Both works make use of the age-old myths of the heroic leader, unlimited virility, defeat of death and eternal recurrence, but it is Mujica Láinez who shows them as collective necessities in a Jungian sense. The archetypical "jefe tuerto" [one-eyed leader] of San Francisco is needed to galvanize community action. In De milagros eternal recurrence is "plot vehicle, unity device, and canceller of time." Other characteristics, not yet mentioned which the two novels share and which Meehan, in a recent review of a third novel conveniently listed as "identifiable elements traceable to the Colombian artist" are: "the extensive use of enumeration and exaggeration …, the employment of epithets or 'tags' to identify characters … frequent images of age, decay, and destruction; strong female characters and weak male personages obsessed with their extravagant enterprises."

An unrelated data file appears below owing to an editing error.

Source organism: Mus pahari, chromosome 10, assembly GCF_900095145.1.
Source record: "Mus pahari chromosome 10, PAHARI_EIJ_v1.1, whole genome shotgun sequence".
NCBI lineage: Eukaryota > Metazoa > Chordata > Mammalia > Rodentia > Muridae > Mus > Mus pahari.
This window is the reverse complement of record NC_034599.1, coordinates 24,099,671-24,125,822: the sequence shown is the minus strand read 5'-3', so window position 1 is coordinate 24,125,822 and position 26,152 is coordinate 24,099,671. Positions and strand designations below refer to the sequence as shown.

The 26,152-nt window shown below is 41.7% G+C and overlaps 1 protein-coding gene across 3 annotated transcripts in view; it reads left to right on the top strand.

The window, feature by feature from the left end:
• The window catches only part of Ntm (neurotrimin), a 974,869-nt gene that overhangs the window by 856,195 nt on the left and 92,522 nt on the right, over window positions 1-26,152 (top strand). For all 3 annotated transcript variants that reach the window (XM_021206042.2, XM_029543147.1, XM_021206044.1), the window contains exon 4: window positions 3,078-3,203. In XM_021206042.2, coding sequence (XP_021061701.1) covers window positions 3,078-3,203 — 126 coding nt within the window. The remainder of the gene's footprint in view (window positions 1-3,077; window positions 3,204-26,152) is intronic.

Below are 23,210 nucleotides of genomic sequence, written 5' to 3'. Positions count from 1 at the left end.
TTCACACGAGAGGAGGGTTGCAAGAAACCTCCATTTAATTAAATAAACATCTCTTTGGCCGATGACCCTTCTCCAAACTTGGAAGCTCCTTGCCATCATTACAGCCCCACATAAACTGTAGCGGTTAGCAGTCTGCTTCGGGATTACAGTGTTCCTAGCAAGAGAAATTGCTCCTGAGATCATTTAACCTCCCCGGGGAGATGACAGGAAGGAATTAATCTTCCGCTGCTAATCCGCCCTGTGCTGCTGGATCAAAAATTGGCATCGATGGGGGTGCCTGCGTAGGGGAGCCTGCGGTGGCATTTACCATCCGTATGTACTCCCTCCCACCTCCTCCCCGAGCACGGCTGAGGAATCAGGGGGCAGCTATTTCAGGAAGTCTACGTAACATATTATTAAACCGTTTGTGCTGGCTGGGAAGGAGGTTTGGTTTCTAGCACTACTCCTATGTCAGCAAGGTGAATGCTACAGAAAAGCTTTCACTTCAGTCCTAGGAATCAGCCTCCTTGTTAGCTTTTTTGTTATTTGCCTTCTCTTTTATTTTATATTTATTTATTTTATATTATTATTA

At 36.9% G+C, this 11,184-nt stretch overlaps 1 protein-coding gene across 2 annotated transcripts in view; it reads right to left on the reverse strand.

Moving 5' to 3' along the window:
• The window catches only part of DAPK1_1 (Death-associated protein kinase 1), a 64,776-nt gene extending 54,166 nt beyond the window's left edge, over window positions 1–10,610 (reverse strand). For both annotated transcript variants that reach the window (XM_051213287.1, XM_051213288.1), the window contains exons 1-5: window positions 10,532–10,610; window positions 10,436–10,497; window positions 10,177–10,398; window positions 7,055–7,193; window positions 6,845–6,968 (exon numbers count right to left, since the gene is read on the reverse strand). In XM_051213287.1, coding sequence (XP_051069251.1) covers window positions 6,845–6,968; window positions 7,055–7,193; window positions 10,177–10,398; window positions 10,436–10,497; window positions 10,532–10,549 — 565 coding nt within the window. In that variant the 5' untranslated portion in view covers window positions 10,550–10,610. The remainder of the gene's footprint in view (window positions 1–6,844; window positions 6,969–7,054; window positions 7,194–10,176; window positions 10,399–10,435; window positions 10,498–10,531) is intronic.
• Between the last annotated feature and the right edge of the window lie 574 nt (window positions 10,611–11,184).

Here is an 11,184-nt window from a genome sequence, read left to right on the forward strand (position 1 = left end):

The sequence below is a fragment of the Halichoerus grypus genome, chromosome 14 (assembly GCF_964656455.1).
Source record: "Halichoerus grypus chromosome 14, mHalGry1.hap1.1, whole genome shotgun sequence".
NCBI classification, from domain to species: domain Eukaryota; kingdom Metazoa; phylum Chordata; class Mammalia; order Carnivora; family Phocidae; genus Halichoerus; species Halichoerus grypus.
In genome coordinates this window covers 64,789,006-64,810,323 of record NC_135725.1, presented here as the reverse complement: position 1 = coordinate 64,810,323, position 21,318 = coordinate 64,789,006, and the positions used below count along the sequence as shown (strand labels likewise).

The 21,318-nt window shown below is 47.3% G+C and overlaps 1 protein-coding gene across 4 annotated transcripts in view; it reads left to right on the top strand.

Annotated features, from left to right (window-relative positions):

Further traits, typical especially of Mujica Láinez, are seen in Crónicas reales and De milagros as well as in earlier novels: A penchant for the recreation of the past—quite unlike Rodríguez Larreta's, despite the use of verbal paintings mentioned above; constant links between the past and the present; e.g. the characters dream of devices which later would become part of modern life; the use—and perhaps overuse—of comical names; last but not least an extraordinary Enguistic creativity. It is regrettable, indeed, that the limitations of this paper do not permit the reading of samples of the grotesque humor, fanciful enumerations, and picaresque situations of De milagros y de melancolías, a book which deserves to be better known.